wap art monument

The wrap uses the form of monuments: a rising shape on a stable base. In this case the base, which holds the gift, consists of two white plastic chicken bins, glued together along their parallel top edges. A white ribbon covers the join. The monument that rises up sits on a rectangle of very red Color-aid paper, left over from the Albers color course I took at Yale in the late sixties. The wood is a fragment of aspen that emerged while I was cutting up firewood at the cabin. The label is more Color-aid, glue to a thin and very long culinary toothpick. While the wood’s curving shape and visual complexity draws the eye, the architectural arches of the chicken boxes give an appropriate and honorable support to the monument.

Tri Tubular Wrap

The gift had three parts. In the middle of the night I had the idea of conjoining three boxes. In the light of day it became three tubes. The engineering was challenging. Since the three tubes were to be covered with wrapping paper scraps, I had to figure how to join them without relying on the flimsy wrapping-paper skin as a structural gluing surface. So I drilled holes in the sides of the tubes. I hot-glued six 1″ dowels into the holes. Then I wrapped the three tubes with striped wrapping paper scraps, and then completed the task of gluing three tubes together using their various dowel pegs and holes. It was not easy, and I do not recommend trying this wrapping strategy with angled cylinders. But it did finally come together. I plugged the lower ends with cardboard cross beams and inserted the three gifts into the upper opening of the tubes. I stuffed those upper ends with blue tissue, and added the gold ribbon trim, to give that completing note of wrapping tradition to this non-traditional wrap. When placed amongst wrapped gift boxes it has it own peculiar presence.

Three Story Wrap

Three identical pieces make up the gift. I wrapped them all the same. Then I placed four corks to space them apart while make it one. There are four half corks under the ground floor. I put two corks on the top with two tiny bows.

Three Piece


I thought of the form for this one before anything else. I had saved some Apple cable boxes. They are white and have relatively little type on them. I conceived of them as legs. I covered their largest surfaces with interesting paper. What you see here is dark green, finely-corrugated, specialty stock. The back sides are a medium gray cover stock with lots of visible fiber. I put squares of bright red paper in the center of all four large sides. I then wrapped the gift’s box with white paper and began to play with various arrangements, some fully symmetrical, other cantilevered. I chose the stability of symmetry. I added two pieces of red, textured ribbon, applying them on the gift box to be parallel and aligned to the supporting boxes. I then glued them on, adding an invisible cross-beam of the green corrugated paper between the two boxes to provide stability. I felt the whole thing needed the addition of an non-rhomboid form. I found the pale green ball, and glued it on. Last of all I added the recipient’s name on a small red square.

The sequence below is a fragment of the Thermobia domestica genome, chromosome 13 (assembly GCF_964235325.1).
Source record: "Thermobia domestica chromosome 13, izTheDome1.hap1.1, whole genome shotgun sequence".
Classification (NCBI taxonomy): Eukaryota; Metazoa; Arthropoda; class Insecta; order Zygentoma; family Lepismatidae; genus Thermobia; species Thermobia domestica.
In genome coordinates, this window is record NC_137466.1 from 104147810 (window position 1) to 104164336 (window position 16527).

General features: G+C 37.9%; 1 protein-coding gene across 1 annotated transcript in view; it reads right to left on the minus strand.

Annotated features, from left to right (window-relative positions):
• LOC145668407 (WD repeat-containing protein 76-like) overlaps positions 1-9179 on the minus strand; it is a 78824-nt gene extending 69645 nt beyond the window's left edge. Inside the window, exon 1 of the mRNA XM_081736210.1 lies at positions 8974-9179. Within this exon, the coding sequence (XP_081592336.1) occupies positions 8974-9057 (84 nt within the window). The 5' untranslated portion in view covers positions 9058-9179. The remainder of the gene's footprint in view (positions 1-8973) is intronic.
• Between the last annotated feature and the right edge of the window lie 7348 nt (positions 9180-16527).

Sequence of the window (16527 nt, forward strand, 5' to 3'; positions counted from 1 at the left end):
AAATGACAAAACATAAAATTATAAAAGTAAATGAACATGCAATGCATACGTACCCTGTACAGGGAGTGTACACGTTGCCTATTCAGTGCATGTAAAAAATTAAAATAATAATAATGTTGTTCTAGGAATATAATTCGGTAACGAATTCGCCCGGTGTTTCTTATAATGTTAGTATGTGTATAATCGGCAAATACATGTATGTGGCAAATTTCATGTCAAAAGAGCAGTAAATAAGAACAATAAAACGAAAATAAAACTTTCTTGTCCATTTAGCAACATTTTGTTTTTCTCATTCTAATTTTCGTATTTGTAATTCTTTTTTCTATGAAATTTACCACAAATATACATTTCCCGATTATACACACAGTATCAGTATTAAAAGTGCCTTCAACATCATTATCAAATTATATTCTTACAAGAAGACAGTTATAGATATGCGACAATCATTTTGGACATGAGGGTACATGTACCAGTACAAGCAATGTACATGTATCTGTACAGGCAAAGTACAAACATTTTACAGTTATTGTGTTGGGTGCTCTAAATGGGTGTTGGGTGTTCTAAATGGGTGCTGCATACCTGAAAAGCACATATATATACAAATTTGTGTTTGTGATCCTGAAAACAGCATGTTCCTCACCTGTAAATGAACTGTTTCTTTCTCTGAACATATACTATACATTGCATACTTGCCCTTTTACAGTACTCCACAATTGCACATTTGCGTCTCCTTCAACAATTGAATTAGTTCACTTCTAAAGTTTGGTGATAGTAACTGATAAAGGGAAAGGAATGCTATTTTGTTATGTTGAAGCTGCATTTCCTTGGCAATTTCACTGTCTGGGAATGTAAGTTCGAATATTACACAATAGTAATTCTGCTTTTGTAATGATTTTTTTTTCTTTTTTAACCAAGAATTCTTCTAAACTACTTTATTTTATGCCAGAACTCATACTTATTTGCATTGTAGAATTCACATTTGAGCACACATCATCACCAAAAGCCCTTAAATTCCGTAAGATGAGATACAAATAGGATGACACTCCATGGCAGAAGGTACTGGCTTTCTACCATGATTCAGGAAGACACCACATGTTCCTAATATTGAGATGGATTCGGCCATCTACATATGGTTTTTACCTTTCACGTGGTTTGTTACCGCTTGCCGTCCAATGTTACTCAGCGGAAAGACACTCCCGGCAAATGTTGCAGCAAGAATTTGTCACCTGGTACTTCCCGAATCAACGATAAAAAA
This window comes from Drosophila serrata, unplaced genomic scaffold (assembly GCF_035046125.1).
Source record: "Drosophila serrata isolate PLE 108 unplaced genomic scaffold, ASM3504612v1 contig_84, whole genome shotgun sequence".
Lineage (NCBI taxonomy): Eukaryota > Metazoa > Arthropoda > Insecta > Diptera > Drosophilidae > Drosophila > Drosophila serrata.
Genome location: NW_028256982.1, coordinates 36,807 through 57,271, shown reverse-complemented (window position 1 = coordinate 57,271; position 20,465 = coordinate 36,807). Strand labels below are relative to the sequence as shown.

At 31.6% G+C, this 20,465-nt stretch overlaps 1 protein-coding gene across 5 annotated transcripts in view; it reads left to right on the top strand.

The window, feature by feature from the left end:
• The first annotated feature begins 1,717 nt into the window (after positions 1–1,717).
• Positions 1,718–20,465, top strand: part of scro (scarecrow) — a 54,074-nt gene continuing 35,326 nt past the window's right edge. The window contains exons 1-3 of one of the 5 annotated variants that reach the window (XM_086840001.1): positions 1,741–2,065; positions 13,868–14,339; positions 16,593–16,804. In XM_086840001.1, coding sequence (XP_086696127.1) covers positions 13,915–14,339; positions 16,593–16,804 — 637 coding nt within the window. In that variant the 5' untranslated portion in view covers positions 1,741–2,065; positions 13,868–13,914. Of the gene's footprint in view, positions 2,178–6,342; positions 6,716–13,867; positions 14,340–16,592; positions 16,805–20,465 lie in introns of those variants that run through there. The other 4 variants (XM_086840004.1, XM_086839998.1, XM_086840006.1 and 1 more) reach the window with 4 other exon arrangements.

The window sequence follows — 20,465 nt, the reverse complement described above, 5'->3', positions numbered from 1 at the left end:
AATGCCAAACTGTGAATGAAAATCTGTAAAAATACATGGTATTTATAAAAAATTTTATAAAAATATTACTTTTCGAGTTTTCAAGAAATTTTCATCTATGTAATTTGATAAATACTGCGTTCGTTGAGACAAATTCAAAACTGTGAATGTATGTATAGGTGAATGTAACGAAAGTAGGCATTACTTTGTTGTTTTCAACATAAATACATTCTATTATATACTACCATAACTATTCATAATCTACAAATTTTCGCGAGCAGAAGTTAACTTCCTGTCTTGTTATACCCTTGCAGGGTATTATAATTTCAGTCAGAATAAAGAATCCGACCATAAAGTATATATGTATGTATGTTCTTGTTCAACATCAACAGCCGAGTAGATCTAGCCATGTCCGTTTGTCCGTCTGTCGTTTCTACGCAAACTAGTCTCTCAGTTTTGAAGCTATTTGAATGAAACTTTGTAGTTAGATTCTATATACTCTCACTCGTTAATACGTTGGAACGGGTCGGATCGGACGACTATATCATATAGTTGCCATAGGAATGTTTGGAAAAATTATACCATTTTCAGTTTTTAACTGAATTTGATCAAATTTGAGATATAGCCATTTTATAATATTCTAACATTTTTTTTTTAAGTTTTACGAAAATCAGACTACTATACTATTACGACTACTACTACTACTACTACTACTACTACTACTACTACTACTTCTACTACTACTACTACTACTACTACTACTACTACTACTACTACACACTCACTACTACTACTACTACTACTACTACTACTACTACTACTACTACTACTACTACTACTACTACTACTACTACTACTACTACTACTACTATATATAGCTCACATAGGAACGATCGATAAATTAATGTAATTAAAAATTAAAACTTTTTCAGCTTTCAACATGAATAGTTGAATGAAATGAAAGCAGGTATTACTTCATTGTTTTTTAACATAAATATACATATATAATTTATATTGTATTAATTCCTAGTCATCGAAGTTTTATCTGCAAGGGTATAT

Blue Bulge

Two contrasting wrap components are at play here. The central area consists of a single slice out of a reject proof from a silk screen poster from 1993 (it was an event about making art out of recycled materials.

But before I wrapped it around the gift’s box I made two bumpers out of bubble wrap and then wrapped the bumpers in blue mylar. These were then taped onto the box. I wrapped the piece of black poster paper around the box and glued it shut. The bumpers are designed to express overflow, making the poster wrap look super snug.

I added two strips of orange ribbon to create a 3rd component, a transition zone between the two primary tactics. The contrast of the poster’s hard-edged constructivist design with the mylar’s wrinkly bulge creates goofy dissonance and thus charm.

Rhombus Wrap

rhomboid box wrap

I thought I might make a box with unequal sides. And I just happened to have a stack of corrugated board rectangles just large enough to cover the gift.

I cut two sides of one rectangle. Then I proceeded to cut and match three more on their long edges, fixing them progressively with hot glue until I had a four-sided box with open ends.

I stood this construction on end to trace a end panel. Glued it on and did the same on the other end.

Wrapping the pale paper proved to be easier than I imagined it would be. The folding occurred on the small ends.

Then I added two contrasting ribbons, placing them on angles, in sympathy with the capricious shape of the box.